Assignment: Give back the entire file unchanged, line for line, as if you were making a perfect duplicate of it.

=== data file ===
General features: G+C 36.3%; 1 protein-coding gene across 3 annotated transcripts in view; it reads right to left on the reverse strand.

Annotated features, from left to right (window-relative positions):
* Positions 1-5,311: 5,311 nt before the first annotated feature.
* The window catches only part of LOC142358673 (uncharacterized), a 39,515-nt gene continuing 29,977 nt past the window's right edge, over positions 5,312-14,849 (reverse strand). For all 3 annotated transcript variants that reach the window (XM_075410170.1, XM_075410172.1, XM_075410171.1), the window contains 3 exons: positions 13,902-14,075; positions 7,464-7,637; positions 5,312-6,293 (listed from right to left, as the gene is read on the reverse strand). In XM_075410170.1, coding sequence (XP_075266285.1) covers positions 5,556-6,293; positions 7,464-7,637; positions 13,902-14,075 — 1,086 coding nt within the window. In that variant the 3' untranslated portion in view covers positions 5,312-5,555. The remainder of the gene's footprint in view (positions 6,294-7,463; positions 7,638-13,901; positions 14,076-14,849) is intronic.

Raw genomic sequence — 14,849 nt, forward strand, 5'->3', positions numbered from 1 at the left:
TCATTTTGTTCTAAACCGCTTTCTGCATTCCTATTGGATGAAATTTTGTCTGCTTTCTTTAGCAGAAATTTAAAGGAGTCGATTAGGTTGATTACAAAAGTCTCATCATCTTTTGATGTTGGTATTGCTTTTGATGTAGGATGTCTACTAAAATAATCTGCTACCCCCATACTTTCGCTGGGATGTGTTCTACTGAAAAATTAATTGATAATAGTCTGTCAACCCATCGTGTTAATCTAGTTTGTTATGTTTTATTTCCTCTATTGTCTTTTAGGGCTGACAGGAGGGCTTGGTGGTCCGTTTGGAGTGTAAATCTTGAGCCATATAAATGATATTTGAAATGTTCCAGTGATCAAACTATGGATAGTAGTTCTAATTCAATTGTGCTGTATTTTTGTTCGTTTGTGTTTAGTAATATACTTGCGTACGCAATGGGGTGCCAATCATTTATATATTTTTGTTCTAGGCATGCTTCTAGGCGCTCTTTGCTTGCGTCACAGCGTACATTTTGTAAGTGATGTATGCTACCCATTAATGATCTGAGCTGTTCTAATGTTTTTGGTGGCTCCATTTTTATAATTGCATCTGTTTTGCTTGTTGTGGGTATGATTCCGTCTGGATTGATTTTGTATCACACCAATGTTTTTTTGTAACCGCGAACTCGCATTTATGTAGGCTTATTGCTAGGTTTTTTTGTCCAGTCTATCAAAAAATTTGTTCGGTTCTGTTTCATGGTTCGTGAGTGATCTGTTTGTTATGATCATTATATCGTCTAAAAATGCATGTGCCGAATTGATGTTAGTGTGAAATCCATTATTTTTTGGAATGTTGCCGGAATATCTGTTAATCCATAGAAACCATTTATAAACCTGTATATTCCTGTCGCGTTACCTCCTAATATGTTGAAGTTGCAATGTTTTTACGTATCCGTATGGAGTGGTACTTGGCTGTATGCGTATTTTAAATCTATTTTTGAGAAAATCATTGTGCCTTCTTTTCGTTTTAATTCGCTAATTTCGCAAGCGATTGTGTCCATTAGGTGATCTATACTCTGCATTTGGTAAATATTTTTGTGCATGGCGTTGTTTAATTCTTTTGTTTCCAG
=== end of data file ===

General features: G+C 36.3%; 1 protein-coding gene across 3 annotated transcripts in view; it reads right to left on the reverse strand.

Annotated features, from left to right (window-relative positions):
* Positions 1-5,311: 5,311 nt before the first annotated feature.
* The window catches only part of LOC142358673 (uncharacterized), a 39,515-nt gene continuing 29,977 nt past the window's right edge, over positions 5,312-14,849 (reverse strand). For all 3 annotated transcript variants that reach the window (XM_075410170.1, XM_075410172.1, XM_075410171.1), the window contains 3 exons: positions 13,902-14,075; positions 7,464-7,637; positions 5,312-6,293 (listed from right to left, as the gene is read on the reverse strand). In XM_075410170.1, coding sequence (XP_075266285.1) covers positions 5,556-6,293; positions 7,464-7,637; positions 13,902-14,075 — 1,086 coding nt within the window. In that variant the 3' untranslated portion in view covers positions 5,312-5,555. The remainder of the gene's footprint in view (positions 6,294-7,463; positions 7,638-13,901; positions 14,076-14,849) is intronic.

Raw genomic sequence — 14,849 nt, forward strand, 5'->3', positions numbered from 1 at the left:
TCATTTTGTTCTAAACCGCTTTCTGCATTCCTATTGGATGAAATTTTGTCTGCTTTCTTTAGCAGAAATTTAAAGGAGTCGATTAGGTTGATTACAAAAGTCTCATCATCTTTTGATGTTGGTATTGCTTTTGATGTAGGATGTCTACTAAAATAATCTGCTACCCCCATACTTTCGCTGGGATGTGTTCTACTGAAAAATTAATTGATAATAGTCTGTCAACCCATCGTGTTAATCTAGTTTGTTATGTTTTATTTCCTCTATTGTCTTTTAGGGCTGACAGGAGGGCTTGGTGGTCCGTTTGGAGTGTAAATCTTGAGCCATATAAATGATATTTGAAATGTTCCAGTGATCAAACTATGGATAGTAGTTCTAATTCAATTGTGCTGTATTTTTGTTCGTTTGTGTTTAGTAATATACTTGCGTACGCAATGGGGTGCCAATCATTTATATATTTTTGTTCTAGGCATGCTTCTAGGCGCTCTTTGCTTGCGTCACAGCGTACATTTTGTAAGTGATGTATGCTACCCATTAATGATCTGAGCTGTTCTAATGTTTTTGGTGGCTCCATTTTTATAATTGCATCTGTTTTGCTTGTTGTGGGTATGATTCCGTCTGGATTGATTTTGTATCACACCAATGTTTTTTTGTAACCGCGAACTCGCATTTATGTAGGCTTATTGCTAGGTTTTTTTGTCCAGTCTATCAAAAAATTTGTTCGGTTCTGTTTCATGGTTCGTGAGTGATCTGTTTGTTATGATCATTATATCGTCTAAAAATGCATGTGCCGAATTGATGTTAGTGTGAAATCCATTATTTTTTGGAATGTTGCCGGAATATCTGTTAATCCATAGAAACCATTTATAAACCTGTATATTCCTGTCGCGTTACCTCCTAATATGTTGAAGTTGCAATGTTTTTACGTATCCGTATGGAGTGGTACTTGGCTGTATGCGTATTTTAAATCTATTTTTGAGAAAATCATTGTGCCTTCTTTTCGTTTTAATTCGCTAATTTCGCAAGCGATTGTGTCCATTAGGTGATCTATACTCTGCATTTGGTAAATATTTTTGTGCATGGCGTTGTTTAATTCTTTTGTTTCCAG